Early, early, next day the King of Ireland's Son rode out in search of the blue falcon, but although he rode from the ring of day to the gathering of the dark clouds he saw no sign of it on rock or tree or in the air. Very wearily he rode back, and after his horse was stabled he stood with Art in the meadows watching the cattle being driven by. And Art, the King's Steward, said: "The Coming of the King of the Cats into King Connal's dominion is a story still to be told. "To your father's Son in all truth be it told"--Quick-to-Grab, in consultation with the Seven Elders of the Cat-Kin decided that the Blacksmith's forge would be a fit residence for the King of the Cats. It was clean and commodious. But the best reason of all for his going there was this: people and beasts from all parts came into the forge and the King of the Cats might learn from their discussions where the Eagle-Emperor was and how he might be destroyed.
His Majesty found that the Forge was not a bad residence for a King living unbeknownst. It was dry and warm. He liked the look of the flames that mounted up with the blowing of the bellows. He used to sit on a heap of old saddles on the floor and watch the horses being shod or waiting to be shod. He listened to the talk of the men. The people in the Forge treated him respectfully and often referred to his size, his appearance and his fine manners.
Every night he went out to a feast that the cats had prepared for him. Quick-to-Grab always walked back to the Forge with him to give a Prime Minister's advice. He warned His Majesty not to let the human beings know that he understood and could converse in their language--(all cats know men's language, but men do not know that the cats know). He told him not to be too haughty (as a King might be inclined to be) to any creature in the Forge.
The King of the Cats took this advice. He used even to twitch his ears as a mark of respect to Mahon, the hound whose kennel was just outside the forge, and to the hounds that Mahon had to visit him. He even made advances to the Cock who walked up and down outside.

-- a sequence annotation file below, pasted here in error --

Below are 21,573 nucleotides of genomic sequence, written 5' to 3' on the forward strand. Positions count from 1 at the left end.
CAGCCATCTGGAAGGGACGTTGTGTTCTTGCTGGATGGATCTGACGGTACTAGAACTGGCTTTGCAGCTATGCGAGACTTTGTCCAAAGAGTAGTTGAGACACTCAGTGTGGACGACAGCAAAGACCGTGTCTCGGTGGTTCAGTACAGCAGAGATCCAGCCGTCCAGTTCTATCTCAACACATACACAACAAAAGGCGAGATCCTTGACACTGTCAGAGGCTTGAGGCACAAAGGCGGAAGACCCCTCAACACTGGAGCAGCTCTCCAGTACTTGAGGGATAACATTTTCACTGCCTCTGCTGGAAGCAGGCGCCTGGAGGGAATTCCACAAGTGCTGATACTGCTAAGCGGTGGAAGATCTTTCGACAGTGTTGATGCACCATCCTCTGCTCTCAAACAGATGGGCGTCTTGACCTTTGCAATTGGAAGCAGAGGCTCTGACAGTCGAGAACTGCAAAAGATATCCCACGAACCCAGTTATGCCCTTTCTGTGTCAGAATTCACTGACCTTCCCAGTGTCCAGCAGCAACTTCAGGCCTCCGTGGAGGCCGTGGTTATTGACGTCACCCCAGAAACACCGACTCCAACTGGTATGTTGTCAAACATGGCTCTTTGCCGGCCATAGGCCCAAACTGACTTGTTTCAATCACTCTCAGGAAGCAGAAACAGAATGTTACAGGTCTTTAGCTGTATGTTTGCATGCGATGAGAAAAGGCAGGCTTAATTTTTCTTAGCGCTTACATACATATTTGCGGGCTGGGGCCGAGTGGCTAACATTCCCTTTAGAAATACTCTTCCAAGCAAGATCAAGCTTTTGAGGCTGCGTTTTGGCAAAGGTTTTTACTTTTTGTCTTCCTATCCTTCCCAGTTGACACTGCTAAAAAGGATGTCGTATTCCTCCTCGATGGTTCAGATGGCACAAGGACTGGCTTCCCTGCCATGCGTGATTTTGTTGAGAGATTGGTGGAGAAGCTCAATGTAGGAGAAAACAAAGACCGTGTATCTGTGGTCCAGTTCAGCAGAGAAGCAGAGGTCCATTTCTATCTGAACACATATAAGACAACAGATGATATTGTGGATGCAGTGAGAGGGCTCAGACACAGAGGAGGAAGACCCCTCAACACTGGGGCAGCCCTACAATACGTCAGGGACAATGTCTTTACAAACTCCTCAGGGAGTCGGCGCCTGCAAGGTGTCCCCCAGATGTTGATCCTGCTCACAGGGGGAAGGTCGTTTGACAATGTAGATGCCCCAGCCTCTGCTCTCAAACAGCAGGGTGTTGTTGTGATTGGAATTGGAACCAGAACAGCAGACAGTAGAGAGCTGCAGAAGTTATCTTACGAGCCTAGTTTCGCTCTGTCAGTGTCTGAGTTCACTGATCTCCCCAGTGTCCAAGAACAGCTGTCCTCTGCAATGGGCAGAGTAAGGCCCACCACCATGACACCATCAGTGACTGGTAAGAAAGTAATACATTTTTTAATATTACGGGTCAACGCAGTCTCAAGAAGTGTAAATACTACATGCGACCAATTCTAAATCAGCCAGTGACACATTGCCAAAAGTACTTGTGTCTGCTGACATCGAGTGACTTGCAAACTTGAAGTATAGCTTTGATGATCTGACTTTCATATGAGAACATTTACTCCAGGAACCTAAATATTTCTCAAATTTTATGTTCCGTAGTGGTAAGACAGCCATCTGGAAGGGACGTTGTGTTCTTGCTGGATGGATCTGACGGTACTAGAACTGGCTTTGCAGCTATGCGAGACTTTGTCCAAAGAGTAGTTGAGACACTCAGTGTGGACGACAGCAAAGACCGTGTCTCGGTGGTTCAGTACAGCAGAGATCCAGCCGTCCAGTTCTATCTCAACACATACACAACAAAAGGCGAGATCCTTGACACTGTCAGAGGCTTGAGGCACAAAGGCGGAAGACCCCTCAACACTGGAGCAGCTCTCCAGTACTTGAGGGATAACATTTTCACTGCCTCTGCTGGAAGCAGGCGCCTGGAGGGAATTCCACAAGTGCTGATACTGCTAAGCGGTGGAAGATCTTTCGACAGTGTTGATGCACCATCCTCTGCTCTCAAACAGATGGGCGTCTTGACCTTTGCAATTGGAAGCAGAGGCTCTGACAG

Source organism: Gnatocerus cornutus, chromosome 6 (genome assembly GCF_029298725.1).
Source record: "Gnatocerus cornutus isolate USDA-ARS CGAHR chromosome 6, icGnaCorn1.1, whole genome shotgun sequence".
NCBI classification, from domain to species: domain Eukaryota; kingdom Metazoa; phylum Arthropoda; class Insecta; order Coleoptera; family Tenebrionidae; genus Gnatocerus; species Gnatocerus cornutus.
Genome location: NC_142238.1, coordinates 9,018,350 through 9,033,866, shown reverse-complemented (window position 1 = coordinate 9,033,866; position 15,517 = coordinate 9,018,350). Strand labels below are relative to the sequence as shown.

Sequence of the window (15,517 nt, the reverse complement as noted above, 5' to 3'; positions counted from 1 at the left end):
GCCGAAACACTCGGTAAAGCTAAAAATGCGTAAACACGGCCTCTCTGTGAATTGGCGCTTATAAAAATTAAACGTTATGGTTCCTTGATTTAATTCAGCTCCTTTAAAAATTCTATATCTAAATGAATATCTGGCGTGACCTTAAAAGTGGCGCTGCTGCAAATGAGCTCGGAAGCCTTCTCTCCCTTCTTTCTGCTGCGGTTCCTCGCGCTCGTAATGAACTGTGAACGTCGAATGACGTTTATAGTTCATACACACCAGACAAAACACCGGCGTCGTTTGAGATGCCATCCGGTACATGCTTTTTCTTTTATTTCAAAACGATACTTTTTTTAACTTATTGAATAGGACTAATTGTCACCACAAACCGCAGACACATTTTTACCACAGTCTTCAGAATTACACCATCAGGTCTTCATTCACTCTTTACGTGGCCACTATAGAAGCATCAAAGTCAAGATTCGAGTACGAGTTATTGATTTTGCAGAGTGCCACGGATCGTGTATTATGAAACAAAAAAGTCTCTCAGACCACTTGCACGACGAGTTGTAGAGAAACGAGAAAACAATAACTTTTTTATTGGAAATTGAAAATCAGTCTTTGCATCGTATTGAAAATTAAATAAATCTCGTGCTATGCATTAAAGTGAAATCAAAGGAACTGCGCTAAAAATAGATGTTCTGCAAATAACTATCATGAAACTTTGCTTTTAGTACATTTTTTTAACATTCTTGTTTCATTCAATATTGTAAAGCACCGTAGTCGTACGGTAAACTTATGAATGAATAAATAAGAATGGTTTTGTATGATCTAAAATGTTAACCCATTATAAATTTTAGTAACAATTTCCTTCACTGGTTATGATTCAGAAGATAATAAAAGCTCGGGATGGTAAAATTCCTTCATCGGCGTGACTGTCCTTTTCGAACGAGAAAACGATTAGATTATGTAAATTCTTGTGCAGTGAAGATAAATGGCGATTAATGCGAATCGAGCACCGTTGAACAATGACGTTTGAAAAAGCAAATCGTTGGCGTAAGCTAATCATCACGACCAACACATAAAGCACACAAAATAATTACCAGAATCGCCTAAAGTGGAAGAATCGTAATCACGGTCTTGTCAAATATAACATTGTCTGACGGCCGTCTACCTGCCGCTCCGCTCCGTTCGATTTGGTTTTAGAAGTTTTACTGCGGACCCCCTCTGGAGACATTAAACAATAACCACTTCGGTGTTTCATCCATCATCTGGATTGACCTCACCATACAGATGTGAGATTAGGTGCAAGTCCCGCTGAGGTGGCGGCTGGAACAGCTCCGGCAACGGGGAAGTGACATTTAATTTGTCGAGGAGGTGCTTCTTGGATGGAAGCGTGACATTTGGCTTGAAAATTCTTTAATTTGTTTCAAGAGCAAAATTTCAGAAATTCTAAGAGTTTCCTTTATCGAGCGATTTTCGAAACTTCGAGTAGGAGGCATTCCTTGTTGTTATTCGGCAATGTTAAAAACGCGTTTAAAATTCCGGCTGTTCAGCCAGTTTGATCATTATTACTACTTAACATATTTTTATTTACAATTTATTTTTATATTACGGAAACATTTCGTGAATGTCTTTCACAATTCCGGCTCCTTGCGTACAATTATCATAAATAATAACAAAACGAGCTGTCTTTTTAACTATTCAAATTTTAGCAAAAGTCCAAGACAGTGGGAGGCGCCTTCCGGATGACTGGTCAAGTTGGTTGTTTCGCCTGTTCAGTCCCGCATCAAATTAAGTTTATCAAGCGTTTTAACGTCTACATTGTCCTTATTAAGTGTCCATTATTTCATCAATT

This Cock made himself very annoying to the King of the Cats. He used to strut up and down saying to himself over and over again, "I'm Cock-o'-the-Walk, I'm Cock-o'-the-Walk." Sometimes he would come into the Forge and say it to the horses. The King of the Cats wondered how the human beings could put up with a creature who was so stupid and so vain. He had a red comb that fell over one eye. He had purple feathers on his tail. He had great spurs on his heels. He used to put his head on one side and yawn when the King of the Cats appeared.
Cock-o'-the-Walk used to come into the Forge at night and sleep on the bellows. And when the King of the Cats came back from the feasts he used to waken up and say to himself," I'm Cock-o'-the-Walk, I'm Cock-o'-the-Walk. The Cats are not a respectable people."
One noonday there were men in the Forge. They were talking to the Smith. Said one, "Could you tell us, Smith, where iron came from?" The King of the Cats knew but he said nothing. Cock-o'-the-Walk came to the door and held his head as if he were listening.
"I can't tell where iron came from," said the Smith, "but if that Cock could talk he could tell you. The world knows that the Cock is the wisest and the most ancient of creatures."
"I'm Cock-o'-the-Walk," said the Cock to a rusty ass's shoe.
"Yes, the Cock is a wonderful creature," said the man who had asked the question.
"Not wonderful at all," said the King of the Cats, "and if you had asked me I could have told you where iron came from."
"And where did iron come from?" said the Smith.
"From the Mountains of the Moon," said the King of the Cats.
The men in the Forge put their hands on their knees and looked down at him. Mahon the hound came into the Forge with other hounds at his tail, and seeing the men looking at the King of the Cats, Mahon put his nose to him. Cock-o'-the-Walk flapped his wings insolently. The King of the Cats struck at the red hanging comb with his paw. The Cock flew up in the air. The King of the Cats sprang out of the window, and as he did, Mahon and the other hounds sprang after him--